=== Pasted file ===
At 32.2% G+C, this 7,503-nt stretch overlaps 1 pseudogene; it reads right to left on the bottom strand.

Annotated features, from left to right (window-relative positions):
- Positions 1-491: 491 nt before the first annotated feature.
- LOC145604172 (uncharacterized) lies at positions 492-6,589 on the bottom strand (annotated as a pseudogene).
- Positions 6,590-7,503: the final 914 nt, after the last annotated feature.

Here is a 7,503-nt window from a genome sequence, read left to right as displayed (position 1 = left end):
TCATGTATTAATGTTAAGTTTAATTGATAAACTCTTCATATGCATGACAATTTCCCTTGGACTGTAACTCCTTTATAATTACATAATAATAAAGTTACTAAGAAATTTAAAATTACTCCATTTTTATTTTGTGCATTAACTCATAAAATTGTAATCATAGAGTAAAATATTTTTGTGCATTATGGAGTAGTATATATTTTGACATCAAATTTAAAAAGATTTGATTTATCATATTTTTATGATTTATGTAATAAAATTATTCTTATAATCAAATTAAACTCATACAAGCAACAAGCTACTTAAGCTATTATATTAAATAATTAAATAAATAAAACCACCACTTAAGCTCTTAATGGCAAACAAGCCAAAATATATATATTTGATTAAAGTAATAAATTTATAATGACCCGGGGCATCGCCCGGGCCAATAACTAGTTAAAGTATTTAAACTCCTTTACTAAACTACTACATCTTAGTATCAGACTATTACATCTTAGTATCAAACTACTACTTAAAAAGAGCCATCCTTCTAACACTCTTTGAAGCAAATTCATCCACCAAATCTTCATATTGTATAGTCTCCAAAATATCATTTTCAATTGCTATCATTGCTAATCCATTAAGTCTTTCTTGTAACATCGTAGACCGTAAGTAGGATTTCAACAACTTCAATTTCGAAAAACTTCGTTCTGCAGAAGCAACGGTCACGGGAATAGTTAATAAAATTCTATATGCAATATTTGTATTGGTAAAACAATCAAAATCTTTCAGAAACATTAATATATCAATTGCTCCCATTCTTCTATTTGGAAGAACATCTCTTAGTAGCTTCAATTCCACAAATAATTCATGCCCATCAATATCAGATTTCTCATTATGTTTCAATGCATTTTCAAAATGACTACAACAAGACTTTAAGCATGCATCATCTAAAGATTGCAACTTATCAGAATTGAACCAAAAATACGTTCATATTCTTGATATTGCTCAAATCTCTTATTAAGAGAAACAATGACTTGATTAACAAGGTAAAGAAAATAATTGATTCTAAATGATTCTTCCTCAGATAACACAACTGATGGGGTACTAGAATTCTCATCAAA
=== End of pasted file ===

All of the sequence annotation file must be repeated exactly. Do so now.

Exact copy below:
At 32.2% G+C, this 7,503-nt stretch overlaps 1 pseudogene; it reads right to left on the bottom strand.

Annotated features, from left to right (window-relative positions):
- Positions 1-491: 491 nt before the first annotated feature.
- LOC145604172 (uncharacterized) lies at positions 492-6,589 on the bottom strand (annotated as a pseudogene).
- Positions 6,590-7,503: the final 914 nt, after the last annotated feature.

Here is a 7,503-nt window from a genome sequence, read left to right as displayed (position 1 = left end):
TCATGTATTAATGTTAAGTTTAATTGATAAACTCTTCATATGCATGACAATTTCCCTTGGACTGTAACTCCTTTATAATTACATAATAATAAAGTTACTAAGAAATTTAAAATTACTCCATTTTTATTTTGTGCATTAACTCATAAAATTGTAATCATAGAGTAAAATATTTTTGTGCATTATGGAGTAGTATATATTTTGACATCAAATTTAAAAAGATTTGATTTATCATATTTTTATGATTTATGTAATAAAATTATTCTTATAATCAAATTAAACTCATACAAGCAACAAGCTACTTAAGCTATTATATTAAATAATTAAATAAATAAAACCACCACTTAAGCTCTTAATGGCAAACAAGCCAAAATATATATATTTGATTAAAGTAATAAATTTATAATGACCCGGGGCATCGCCCGGGCCAATAACTAGTTAAAGTATTTAAACTCCTTTACTAAACTACTACATCTTAGTATCAGACTATTACATCTTAGTATCAAACTACTACTTAAAAAGAGCCATCCTTCTAACACTCTTTGAAGCAAATTCATCCACCAAATCTTCATATTGTATAGTCTCCAAAATATCATTTTCAATTGCTATCATTGCTAATCCATTAAGTCTTTCTTGTAACATCGTAGACCGTAAGTAGGATTTCAACAACTTCAATTTCGAAAAACTTCGTTCTGCAGAAGCAACGGTCACGGGAATAGTTAATAAAATTCTATATGCAATATTTGTATTGGTAAAACAATCAAAATCTTTCAGAAACATTAATATATCAATTGCTCCCATTCTTCTATTTGGAAGAACATCTCTTAGTAGCTTCAATTCCACAAATAATTCATGCCCATCAATATCAGATTTCTCATTATGTTTCAATGCATTTTCAAAATGACTACAACAAGACTTTAAGCATGCATCATCTAAAGATTGCAACTTATCAGAATTGAACCAAAAATACGTTCATATTCTTGATATTGCTCAAATCTCTTATTAAGAGAAACAATGACTTGATTAACAAGGTAAAGAAAATAATTGATTCTAAATGATTCTTCCTCAGATAACACAACTGATGGGGTACTAGAATTCTCATCAAA